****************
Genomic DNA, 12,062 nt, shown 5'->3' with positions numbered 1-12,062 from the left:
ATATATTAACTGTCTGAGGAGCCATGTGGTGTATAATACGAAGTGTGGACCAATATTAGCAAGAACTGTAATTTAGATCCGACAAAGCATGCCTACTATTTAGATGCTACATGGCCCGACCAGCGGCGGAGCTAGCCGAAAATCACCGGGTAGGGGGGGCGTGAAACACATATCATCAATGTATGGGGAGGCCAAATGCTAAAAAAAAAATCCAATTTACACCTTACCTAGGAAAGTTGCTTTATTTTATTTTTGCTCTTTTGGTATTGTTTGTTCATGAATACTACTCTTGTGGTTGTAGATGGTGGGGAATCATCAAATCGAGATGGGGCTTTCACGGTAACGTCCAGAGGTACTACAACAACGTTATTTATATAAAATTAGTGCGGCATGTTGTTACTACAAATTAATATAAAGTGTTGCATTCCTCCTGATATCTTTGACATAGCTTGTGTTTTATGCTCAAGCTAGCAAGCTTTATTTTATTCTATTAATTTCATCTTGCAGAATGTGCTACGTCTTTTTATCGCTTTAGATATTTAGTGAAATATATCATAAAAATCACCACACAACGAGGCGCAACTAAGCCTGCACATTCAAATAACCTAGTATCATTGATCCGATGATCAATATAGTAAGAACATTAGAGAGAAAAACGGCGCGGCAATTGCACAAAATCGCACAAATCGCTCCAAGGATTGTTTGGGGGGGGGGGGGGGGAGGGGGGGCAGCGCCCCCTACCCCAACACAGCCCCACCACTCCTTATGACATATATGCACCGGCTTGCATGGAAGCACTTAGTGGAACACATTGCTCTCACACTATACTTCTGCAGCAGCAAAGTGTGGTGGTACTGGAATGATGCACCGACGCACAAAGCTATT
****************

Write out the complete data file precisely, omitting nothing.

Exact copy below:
Genomic DNA, 12,062 nt, shown 5'->3' with positions numbered 1-12,062 from the left:
ATATATTAACTGTCTGAGGAGCCATGTGGTGTATAATACGAAGTGTGGACCAATATTAGCAAGAACTGTAATTTAGATCCGACAAAGCATGCCTACTATTTAGATGCTACATGGCCCGACCAGCGGCGGAGCTAGCCGAAAATCACCGGGTAGGGGGGGCGTGAAACACATATCATCAATGTATGGGGAGGCCAAATGCTAAAAAAAAAATCCAATTTACACCTTACCTAGGAAAGTTGCTTTATTTTATTTTTGCTCTTTTGGTATTGTTTGTTCATGAATACTACTCTTGTGGTTGTAGATGGTGGGGAATCATCAAATCGAGATGGGGCTTTCACGGTAACGTCCAGAGGTACTACAACAACGTTATTTATATAAAATTAGTGCGGCATGTTGTTACTACAAATTAATATAAAGTGTTGCATTCCTCCTGATATCTTTGACATAGCTTGTGTTTTATGCTCAAGCTAGCAAGCTTTATTTTATTCTATTAATTTCATCTTGCAGAATGTGCTACGTCTTTTTATCGCTTTAGATATTTAGTGAAATATATCATAAAAATCACCACACAACGAGGCGCAACTAAGCCTGCACATTCAAATAACCTAGTATCATTGATCCGATGATCAATATAGTAAGAACATTAGAGAGAAAAACGGCGCGGCAATTGCACAAAATCGCACAAATCGCTCCAAGGATTGTTTGGGGGGGGGGGGGGGGAGGGGGGGCAGCGCCCCCTACCCCAACACAGCCCCACCACTCCTTATGACATATATGCACCGGCTTGCATGGAAGCACTTAGTGGAACACATTGCTCTCACACTATACTTCTGCAGCAGCAAAGTGTGGTGGTACTGGAATGATGCACCGACGCACAAAGCTATT